Instructional Science

, Volume 46, Issue 3, pp 405–433 | Cite as

Challenges of peer instruction in an undergraduate student-led learning community: bi-directional diffusion as a crucial instructional process

  • Spencer E. Carlson
  • Daniel G. Rees Lewis
  • Elizabeth M. Gerber
  • Matthew W. Easterday
Article

Abstract

Learning communities (LCs) can provide authentic, social learning experiences but require an extensive amount of time and effort to orchestrate, often more than instructors can provide in typical university courses. Extracurricular, undergraduate, student-led learning communities (SLLCs) overcome this cost through volunteer peer-instructors. Unfortunately, LCs theory is based exclusively on teacher-led LCs. Here we ask what instructional processes emerge in SLLCs? We conducted a qualitative case study of SLLC student leaders’ attempts to teach a project management practice (StandUp) to student innovation teams. We found that instruction in SLLCs takes the form of a bi-directional diffusion process, in which peer-instructors influence students’ decisions about what practices to participate in, and students influence peer-instructors’ decisions about advocating for practices. Three major findings support the bi-directional diffusion model. First, students’ participation in StandUp hinged on whether they saw the practice as valuable with respect to their social, learning, and/or performance goals. Second, peer-instructors struggled to persuade and scaffold students to participate in StandUp. Third, students influenced peer-instructors to stop advocating for StandUp. The bi-directional diffusion model highlights the practical importance of persuading students to participate in the community’s practices. The model suggests that we might support peer-instruction by promoting peer-instructors’ content knowledge about practices, their persuasion skills, and their motivation to advocate for practices.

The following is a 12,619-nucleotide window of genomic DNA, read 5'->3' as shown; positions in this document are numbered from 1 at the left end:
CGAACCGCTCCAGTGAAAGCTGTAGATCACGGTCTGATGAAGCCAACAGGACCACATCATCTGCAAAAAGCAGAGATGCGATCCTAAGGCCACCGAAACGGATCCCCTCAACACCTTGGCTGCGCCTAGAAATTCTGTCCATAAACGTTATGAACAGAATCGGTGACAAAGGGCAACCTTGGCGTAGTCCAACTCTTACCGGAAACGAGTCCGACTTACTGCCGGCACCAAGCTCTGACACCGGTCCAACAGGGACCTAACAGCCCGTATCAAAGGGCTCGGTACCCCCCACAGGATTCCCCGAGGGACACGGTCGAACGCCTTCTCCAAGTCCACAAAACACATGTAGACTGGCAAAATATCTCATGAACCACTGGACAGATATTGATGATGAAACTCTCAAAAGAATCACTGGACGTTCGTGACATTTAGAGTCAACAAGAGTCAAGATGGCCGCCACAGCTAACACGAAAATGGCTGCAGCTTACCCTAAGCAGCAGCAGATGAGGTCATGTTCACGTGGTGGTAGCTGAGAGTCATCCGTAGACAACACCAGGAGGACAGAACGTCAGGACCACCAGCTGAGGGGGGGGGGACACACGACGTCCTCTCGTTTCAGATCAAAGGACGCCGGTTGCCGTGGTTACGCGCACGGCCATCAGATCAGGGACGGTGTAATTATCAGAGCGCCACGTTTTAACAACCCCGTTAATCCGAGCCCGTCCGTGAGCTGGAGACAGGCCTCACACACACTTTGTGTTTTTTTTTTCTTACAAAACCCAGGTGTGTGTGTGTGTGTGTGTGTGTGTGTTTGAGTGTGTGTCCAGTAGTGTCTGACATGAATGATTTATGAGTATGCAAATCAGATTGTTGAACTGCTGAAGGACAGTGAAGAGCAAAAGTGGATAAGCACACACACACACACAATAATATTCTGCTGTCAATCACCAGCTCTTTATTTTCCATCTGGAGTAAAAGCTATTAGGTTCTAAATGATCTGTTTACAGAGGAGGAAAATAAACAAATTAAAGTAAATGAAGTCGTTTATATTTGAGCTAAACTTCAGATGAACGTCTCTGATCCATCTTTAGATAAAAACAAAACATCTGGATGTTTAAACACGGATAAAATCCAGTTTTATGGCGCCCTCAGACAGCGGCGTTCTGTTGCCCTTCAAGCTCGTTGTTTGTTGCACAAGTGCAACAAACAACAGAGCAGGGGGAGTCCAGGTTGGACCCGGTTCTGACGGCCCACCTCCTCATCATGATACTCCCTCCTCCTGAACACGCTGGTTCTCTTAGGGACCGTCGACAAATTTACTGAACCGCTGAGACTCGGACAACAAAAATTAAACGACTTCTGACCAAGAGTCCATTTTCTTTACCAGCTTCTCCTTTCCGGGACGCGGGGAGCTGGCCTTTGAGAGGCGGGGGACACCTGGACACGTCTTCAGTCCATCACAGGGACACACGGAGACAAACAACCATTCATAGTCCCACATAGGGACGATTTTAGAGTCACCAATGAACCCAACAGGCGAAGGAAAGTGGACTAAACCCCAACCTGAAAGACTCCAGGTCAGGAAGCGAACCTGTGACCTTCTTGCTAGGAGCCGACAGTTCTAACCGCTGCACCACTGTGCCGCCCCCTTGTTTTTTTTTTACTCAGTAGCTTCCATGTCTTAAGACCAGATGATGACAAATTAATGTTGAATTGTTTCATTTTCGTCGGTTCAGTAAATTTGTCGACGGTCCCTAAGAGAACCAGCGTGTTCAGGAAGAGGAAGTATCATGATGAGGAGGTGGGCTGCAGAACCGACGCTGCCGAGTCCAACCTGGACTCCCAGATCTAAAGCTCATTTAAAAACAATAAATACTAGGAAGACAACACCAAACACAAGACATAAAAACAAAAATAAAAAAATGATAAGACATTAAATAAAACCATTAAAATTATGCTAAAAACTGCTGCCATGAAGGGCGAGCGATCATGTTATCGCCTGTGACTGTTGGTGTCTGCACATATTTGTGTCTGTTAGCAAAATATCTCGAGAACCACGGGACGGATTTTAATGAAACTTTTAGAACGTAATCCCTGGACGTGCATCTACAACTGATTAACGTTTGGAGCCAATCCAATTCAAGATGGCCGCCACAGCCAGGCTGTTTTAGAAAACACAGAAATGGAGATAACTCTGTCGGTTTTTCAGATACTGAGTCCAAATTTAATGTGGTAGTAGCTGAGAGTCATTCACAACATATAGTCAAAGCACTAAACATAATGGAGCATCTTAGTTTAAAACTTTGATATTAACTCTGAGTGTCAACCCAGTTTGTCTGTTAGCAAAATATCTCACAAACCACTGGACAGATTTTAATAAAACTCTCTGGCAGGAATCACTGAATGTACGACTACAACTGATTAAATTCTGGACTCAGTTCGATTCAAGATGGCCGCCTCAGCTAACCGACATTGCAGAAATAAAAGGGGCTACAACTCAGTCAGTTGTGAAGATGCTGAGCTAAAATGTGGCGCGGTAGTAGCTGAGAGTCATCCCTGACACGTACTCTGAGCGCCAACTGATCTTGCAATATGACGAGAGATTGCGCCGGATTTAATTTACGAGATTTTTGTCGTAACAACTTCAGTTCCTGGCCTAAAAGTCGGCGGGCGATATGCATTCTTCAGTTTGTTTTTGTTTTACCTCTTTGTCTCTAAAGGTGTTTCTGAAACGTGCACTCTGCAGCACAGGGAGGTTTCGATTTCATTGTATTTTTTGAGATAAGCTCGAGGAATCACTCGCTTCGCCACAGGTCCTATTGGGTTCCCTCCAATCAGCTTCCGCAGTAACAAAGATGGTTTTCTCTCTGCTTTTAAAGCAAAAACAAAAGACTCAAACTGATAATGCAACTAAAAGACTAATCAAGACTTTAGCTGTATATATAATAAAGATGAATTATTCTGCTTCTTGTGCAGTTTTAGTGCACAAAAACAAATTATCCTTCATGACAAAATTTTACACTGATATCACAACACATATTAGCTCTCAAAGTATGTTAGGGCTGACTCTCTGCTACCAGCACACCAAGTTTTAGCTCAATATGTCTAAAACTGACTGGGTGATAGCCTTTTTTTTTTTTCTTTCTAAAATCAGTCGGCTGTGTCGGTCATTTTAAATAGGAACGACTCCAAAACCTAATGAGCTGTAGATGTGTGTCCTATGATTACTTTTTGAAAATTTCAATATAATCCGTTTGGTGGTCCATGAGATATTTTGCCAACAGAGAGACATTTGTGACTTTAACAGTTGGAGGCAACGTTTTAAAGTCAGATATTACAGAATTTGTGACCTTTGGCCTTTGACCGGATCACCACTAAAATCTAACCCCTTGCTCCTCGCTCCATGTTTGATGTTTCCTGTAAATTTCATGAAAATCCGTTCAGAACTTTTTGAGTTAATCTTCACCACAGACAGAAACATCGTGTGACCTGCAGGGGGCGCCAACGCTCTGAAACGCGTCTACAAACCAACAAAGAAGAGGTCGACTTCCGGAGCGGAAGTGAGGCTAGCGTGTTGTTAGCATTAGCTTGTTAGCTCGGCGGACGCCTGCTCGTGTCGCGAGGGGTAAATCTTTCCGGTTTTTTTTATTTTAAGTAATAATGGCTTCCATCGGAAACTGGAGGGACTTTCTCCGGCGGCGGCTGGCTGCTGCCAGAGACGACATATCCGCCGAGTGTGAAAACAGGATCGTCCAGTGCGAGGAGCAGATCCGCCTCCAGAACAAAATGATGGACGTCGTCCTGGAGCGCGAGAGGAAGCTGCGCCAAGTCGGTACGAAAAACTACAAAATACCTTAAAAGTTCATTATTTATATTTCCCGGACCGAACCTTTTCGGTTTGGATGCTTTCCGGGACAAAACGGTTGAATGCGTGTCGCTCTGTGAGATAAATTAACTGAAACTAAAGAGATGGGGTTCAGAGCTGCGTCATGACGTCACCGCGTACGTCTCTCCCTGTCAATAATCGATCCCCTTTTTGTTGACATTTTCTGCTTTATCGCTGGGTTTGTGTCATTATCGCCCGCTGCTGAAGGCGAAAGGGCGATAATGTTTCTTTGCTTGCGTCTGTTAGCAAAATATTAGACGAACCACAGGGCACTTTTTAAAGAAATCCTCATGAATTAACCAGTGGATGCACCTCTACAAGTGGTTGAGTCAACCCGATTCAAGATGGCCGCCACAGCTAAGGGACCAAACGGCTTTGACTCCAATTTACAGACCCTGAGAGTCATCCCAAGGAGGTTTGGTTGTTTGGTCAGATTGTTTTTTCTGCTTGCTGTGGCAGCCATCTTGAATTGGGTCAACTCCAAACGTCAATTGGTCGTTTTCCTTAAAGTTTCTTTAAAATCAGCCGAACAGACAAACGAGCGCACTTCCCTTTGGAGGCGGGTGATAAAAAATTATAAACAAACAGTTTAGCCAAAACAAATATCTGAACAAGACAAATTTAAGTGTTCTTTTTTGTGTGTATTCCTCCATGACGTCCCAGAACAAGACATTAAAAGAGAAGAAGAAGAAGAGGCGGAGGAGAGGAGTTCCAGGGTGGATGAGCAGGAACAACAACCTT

Keywords

Learning communities Peer instruction Diffusion Extracurricular learning environments Authentic learning environments Peer learning 

Notes

Acknowledgements

We thank Natalia Smirnov, Emily Harburg, Serene Yu, David Rapp, Penelope Peterson, Tracy Dobie, Bruce Sherin, Christina Krist, Julie Hui, Leesha Maliakal, Pryce Davis, and Delta Lab for their feedback on this paper. We thank Sameer Srivastava for providing access. This work is supported by US National Science Foundation Grants No. IIS-1320693 and No. IIS-1217225, and the Undergraduate Research Grant Program at Northwestern University. An earlier version of this study was presented at the 17th Conference of the European Association for Research on Learning and Instruction 2017.

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Copyright information

© Springer Science+Business Media B.V., part of Springer Nature 2017

Authors and Affiliations

  1. 1.Delta LabNorthwestern UniversityEvanstonUSA

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